We owe Colonel Grogan a tremendous debt of gratitude on behalf of the rising generation. "Not only is the whole Hospital his gift to the children of East Africa, but his personal interest, drive and perseverance have been largely instrumental in thrashing the way through all the regulations and controls which make construction work such a nightmare to the ordinary citizen." From a report on the progress of the Gertrude's Garden Children's Hospital, given by Mrs. F.O.B Wilson in January 1947, shortly before the establishment of the Hospital.

Gertrude's Garden Children's Hospital was founded in 1947, with the donation of some land by Colonel Ewart Grogan, pioneer extraordinary, in memory of his beloved wife, Gertrude Edith. As the years go by, Gertrude's hospital has becomes more and more of a 'giving' hospital. It has won prestigious awards for its Corporate Social Responsibility (CSR). Gertrude's from the beginning was and will always be a simple hospital: it now has completed the full circle by becoming a place of hope for sick children who have no expectations elsewhere, which was what Grogan aspired to help the London orphans.

Gertrude's Children's Hospital is a charitable trust, meaning that all profits are ploughed back into the hospital. It is run by a Board of Trustees who offer their services voluntarily in the day-to-day running of the hospital, since they are responsible for all policy decisions. Nor do they receive any rewards or emoluments for the charitable work they do. Whereas paying patients provide the main monies for the hospital's routine management, Gertrude's is often reliant on donors for the purchase of the expensive paediatric equipment it requires to remain an up-to-date organisation. Any appeals for funds are almost always for the charitable work to which the hospital is committed. It is interesting to note that for the recent building extensions, Gertrude's 'went it alone', shouldering the entire expense out of its own investments. Gertrude's officially marked its Diamond Jubilee on 8th, April 2008.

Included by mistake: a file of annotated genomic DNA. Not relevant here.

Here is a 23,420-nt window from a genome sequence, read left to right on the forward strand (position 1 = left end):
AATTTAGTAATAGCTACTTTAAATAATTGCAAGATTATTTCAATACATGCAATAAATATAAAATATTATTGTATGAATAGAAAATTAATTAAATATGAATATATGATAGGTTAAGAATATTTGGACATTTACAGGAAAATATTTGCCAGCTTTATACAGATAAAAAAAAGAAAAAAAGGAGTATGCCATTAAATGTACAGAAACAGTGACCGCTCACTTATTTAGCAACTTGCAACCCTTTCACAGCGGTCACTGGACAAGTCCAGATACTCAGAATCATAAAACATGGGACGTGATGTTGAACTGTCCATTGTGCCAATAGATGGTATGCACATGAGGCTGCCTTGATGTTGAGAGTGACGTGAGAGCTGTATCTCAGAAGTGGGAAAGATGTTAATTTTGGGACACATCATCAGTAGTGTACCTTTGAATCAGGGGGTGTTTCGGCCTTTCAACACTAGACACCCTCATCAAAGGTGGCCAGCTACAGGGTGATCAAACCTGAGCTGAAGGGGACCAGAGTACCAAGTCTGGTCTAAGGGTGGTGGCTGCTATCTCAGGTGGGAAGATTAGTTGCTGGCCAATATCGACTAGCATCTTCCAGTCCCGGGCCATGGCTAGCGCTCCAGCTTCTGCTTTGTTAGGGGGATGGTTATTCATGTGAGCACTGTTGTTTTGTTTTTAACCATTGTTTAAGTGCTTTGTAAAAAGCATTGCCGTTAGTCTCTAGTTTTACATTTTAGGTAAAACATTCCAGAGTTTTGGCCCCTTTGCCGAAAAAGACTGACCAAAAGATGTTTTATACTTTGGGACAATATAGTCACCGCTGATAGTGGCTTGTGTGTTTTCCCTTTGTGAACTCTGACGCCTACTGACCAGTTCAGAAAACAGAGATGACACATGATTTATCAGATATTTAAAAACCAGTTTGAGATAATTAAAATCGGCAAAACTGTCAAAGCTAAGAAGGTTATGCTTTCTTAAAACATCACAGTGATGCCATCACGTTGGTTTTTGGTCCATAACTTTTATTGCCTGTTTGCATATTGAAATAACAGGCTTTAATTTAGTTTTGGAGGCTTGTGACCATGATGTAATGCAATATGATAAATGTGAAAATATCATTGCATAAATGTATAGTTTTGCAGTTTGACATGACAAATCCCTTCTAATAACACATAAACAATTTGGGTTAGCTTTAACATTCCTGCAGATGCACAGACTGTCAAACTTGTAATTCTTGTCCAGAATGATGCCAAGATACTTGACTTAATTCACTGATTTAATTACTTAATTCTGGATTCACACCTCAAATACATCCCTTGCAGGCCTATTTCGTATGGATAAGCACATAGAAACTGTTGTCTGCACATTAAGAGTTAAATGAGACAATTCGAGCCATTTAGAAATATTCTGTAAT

This celebration fittingly marked the formal opening of the new Outpatient Department, inclusive of the Accident & Emergency unit and the Doctors' Plaza. For an organisation that began sixty years ago with a small staff and only sixteen beds, this was a significant occasion, as Gertrude's is now able to offer a genuine one-stop paediatric centre that can provide almost every available treatment that a child might need. It was indeed a fitting time to remember with thanks all those who have subscribed in the past, and those who continue to do so into the future, to create this unique centre of paediatric excellence in Sub-Sahara Africa.

Today: Gertrude’s Garden Children’s Hospital stands on the site of the Sandbach Bakers’ house and is the theme of the Muthaiga Panel. The Panel shows the hospital, and surrounded by the children he loves, Ewart Grogan, Kenya’s Grand Old Man and elder statesman, who is as famous today for his part in building the country as for his epic journey from the Cape to Cairo.